Brisbane, Australia: Australian industry professionals from a wide range of sectors and disciplines converged in Brisbane for the 2018 National Sustainability in Business Conference, a two-day event filled with informative talks by thought leaders and experts covering the latest industry trends, policies and best sustainable practices.
The sustainability event kicked-off with an opening address from Tony Roberts, Deputy Director-General of Environmental Policy and Planning in the Department of Environment and Heritage Protection. “In the business world, sustainability is increasingly viewed as a positive opportunity with a potential to realise new markets and increase profits through competitive advantage and increasingly, purchasing choices of consumers are influenced by sustainability considerations,” he declared. “We know on the global level, sustainability is not just a nice to have, it’s a must-have.”
Since the historic Paris Agreement ratified by 196 countries committing to limit global warming to between 1.5 and two degrees Celsius, the pace of positive momentum has increased as the private and public sectors begin to mobilise in the sustainable direction. Last year, when financial services regulator Australian Prudential Regulation Authority (APRA) made it explicitly clear to company directors that climate risks present an immediate threat to financial profitability, it confirmed what most of us already knew: sustainability and climate change are inextricably linked, and it’s these two forces that are increasingly shaping global markets and economic trends. It’s a truly foolish business to dismiss climate risks in this day and age.
Over a hundred of Australia’s sustainability thought leaders attended the conference, providing insights on how they’re helping to steer their organisations towards a sustainable path. Local and state governments such as the Byron Shire Council, Victorian and Queensland State Governments shared their plans for mobilising their economies to zero net emissions and multinational companies such as Veolia and IKEA revealed how their businesses are incorporating recycled materials into their products and services.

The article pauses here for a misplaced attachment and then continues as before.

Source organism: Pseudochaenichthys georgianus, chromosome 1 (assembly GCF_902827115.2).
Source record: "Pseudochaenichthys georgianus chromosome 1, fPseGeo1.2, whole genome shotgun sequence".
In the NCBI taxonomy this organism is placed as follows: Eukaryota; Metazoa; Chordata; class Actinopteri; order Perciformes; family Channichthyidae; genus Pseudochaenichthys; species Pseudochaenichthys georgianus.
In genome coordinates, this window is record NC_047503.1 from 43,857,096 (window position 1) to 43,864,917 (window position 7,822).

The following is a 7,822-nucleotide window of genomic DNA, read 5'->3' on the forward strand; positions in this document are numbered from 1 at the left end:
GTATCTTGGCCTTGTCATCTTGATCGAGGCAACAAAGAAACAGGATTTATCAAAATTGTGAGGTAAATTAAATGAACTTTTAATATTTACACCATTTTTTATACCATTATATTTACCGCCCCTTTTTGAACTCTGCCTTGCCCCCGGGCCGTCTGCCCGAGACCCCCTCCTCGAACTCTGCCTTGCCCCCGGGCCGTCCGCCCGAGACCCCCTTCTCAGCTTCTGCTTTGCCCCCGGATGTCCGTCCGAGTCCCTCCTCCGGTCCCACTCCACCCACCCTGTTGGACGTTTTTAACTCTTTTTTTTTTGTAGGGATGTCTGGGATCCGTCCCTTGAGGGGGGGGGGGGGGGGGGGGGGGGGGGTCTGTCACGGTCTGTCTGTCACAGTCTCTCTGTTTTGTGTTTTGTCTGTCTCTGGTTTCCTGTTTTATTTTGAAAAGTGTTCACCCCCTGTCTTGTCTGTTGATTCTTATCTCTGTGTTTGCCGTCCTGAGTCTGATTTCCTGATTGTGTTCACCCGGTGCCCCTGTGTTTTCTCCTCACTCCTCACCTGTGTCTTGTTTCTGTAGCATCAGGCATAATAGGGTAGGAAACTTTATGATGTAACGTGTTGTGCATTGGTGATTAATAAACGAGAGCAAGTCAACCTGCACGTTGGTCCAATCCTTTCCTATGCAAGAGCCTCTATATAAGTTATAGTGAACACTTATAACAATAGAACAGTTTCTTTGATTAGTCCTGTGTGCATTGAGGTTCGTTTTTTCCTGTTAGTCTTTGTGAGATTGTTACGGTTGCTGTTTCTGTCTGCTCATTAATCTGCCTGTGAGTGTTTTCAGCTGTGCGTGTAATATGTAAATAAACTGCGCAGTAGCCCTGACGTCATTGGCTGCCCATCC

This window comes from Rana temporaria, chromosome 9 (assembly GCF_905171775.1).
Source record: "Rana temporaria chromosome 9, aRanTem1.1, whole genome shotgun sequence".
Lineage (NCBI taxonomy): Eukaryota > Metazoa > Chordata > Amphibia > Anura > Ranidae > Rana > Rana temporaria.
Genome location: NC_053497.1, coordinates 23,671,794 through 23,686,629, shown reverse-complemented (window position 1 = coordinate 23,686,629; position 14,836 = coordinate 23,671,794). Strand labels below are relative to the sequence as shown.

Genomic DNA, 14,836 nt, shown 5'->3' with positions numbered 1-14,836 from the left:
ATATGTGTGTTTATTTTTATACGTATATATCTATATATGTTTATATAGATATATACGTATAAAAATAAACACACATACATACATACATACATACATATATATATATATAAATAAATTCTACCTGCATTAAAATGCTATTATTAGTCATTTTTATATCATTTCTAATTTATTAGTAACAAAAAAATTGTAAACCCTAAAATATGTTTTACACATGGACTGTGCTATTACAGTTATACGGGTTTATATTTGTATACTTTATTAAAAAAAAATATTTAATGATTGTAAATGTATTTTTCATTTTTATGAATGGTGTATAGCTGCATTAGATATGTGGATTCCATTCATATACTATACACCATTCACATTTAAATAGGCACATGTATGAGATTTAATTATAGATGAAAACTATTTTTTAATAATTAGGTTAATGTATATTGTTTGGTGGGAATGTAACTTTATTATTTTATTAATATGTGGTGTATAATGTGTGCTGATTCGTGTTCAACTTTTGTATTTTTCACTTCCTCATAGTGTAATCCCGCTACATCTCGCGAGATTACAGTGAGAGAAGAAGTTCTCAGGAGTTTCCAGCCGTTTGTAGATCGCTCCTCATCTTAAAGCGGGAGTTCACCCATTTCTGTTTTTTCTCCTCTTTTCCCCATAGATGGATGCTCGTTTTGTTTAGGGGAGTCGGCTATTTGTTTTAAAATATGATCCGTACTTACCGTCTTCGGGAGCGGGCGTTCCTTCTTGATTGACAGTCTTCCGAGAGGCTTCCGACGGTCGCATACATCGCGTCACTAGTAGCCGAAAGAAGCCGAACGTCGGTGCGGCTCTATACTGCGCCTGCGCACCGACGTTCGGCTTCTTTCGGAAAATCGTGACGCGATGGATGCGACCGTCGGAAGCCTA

“Each year approximately one hundred billion PET bottles are consumed worldwide and this number only reflects bottled water. Add soft drinks to the picture and the number is much higher. And what happens to all those bottles? Approximately 30 percent are recycled as materials for new products while 70 billion bottles become waste or discarded directly into the sea or even in the landfills we have around the world.” – Dr Kate Ringvall, Sustainability Manager IKEA Australia in her talk, “Living ‘Lagom’ – A Simple and Considered Approach to Sustainability.”
Listening to conference speakers covering an array of relevant topics, from sustainable packaging through to fostering organisational citizenship behaviour, carbon neutrality through to transitioning to a circular economy, there’s cause for much optimism. But we also know talk is relatively cheap and well-intentioned sustainability consultants will still need to do the arduous work of convincing others within their organisations to implement sustainability action. So to talk is one thing; to take meaningful action is quite another. We at Eco Warrior Princess will be watching closely to see how many of them walk their talk.
We will be publishing a series of in-depth informative articles about the topics covered at the National Sustainability in Business conference. To be notified, make sure to subscribe to our newsletter here.
What are your thoughts on corporate sustainability policies? Do you feel local, state and federal governments are doing enough to mitigate climate change? Feel free to share your thoughts below.
Disclosure: Eco Warrior Princess proudly partnered with the Association of Sustainability in Business to cover this event. All opinions are that of the writer’s. All opinions are honest and free of commercial bias or influence. For more information, click here.
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